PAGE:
Saturday, October 30, 2010

A Good Textbook?

In his History 5 lectures, Thomas Laqueur says that there is no such thing as a good history textbook. Since I have lately been reading a lot of textbooks in my attempt to review Greek History, I thought I would explore the issue.

The Greek History class that I originally took in my sophomore had no textbook. Originally I thought this was a better option. Reading primary sources and the scholars that discuss them is a wonderful way to learn. However, for an survey class, when there is no lecture and no textbook, just professor-lead discussion, there is not enough background information for someone not already with a narrative sketch of the subject. I know I became lost and overwhelmed. On the other hand, this was the perfect format for the classes that I had which took an in-depth look at Herodotus and Thucydides.

Laqueur seems to imply the same thing when he says that in the age of easily accessible textbooks, the internet, and wikipedia, students can learn facts and timelines by themselves (especially if the class provide a guiding resource). However, he states, that the professor's job is to provide a narrative that sews these facts together in context. This makes a lot of sense to me.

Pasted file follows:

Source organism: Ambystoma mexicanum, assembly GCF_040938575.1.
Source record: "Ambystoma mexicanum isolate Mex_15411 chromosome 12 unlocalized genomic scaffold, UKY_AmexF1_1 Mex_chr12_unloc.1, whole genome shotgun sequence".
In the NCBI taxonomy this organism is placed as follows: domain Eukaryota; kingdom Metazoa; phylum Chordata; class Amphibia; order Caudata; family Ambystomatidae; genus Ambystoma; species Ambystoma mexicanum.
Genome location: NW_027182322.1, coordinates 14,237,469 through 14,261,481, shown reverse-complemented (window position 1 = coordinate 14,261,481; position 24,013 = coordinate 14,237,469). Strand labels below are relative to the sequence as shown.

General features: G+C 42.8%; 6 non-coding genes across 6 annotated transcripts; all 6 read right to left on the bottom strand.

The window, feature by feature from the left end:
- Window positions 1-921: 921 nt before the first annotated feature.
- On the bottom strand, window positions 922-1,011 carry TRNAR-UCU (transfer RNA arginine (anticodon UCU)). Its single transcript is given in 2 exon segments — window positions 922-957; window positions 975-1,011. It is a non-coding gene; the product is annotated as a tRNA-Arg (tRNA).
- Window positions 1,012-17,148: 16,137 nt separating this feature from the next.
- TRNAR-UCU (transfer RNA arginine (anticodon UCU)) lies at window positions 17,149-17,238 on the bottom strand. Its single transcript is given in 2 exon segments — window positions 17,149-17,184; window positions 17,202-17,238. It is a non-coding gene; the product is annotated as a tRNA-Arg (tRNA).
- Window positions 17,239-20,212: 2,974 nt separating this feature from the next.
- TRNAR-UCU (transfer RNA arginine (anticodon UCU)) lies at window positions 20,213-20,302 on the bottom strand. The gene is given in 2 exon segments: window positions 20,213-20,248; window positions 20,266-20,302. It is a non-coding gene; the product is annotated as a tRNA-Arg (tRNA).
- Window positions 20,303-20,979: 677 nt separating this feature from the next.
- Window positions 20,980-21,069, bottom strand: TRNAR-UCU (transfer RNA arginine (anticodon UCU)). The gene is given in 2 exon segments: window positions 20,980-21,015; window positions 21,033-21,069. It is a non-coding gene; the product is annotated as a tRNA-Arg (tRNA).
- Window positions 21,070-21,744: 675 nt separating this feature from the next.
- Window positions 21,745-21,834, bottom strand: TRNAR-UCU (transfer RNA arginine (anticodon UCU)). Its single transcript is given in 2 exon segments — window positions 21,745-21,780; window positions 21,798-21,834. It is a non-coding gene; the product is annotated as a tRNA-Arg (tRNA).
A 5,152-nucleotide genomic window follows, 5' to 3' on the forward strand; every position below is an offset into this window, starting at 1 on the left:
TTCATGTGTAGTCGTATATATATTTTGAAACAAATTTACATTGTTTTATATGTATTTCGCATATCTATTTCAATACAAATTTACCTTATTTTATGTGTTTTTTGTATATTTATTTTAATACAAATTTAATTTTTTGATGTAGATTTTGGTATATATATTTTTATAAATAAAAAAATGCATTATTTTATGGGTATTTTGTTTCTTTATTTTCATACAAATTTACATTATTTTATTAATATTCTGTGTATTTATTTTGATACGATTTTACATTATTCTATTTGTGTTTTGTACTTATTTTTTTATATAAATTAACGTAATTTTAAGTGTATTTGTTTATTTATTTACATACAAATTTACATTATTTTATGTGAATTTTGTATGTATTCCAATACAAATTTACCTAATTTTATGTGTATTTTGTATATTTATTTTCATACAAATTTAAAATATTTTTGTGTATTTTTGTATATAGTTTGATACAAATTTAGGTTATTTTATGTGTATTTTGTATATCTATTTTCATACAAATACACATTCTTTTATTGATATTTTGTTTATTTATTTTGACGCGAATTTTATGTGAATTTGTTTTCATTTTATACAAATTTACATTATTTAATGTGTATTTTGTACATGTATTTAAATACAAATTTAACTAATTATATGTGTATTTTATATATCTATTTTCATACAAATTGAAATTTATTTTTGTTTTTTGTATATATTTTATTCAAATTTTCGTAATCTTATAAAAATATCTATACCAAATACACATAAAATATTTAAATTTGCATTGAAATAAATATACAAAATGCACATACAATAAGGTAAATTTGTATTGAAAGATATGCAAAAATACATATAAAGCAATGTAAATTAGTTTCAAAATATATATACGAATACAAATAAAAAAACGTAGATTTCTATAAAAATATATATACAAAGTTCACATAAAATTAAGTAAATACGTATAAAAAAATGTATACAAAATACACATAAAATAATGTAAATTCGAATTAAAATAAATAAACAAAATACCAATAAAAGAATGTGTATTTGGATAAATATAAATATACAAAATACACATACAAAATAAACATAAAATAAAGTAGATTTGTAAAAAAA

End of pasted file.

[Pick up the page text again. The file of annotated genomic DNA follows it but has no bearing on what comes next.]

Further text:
The Greek history textbooks I have been reading are the following: Ancient Greece: A Political, Social and Cultural History by Pomeroy et al., Early Greece by Oswyn Murray, The Art and Culture of Early Greece, 1100-480 B.C. by Jeffrey Hurwit, and Archaic and Classical Greek Art by Robin Osborne. I would consider Early Greece and The Art and Culture of Early Greece, 1100-480 B.C. to be "good" while I consider Ancient Greece: A Political, Social and Cultural History and Archaic and Classical Greek Art to be "fairly decent." The good ones provide an interdisciplinary approach and provide an overarching narrative. The writing is reasonably placed and enjoyable-- it manages to make the reader realize she is learning things. However, this means that the books do not provide the "just facts" [1] approach which allows a professor to provide their own context and narrative for their students. The other problem might be that it would omit a specific instance a student might be seeking to compose a paper or to check a fact. The latter two both provide a less mediated approach and provide a much greater amount of pictures than the others. However, frankly, neither of these books are particularly interesting or enjoyable reading (and the analysis in the Osborne book is quite shallow). So although I like the former two much better, I can see arguments to be made for the latter two.

I think that this sort of problem can be applied to textbooks in almost any subject, although I have not (yet) done an anecdotal comparison (like this one ) on other subjects (as of yet).

Do you think there is such a thing as a good textbook?

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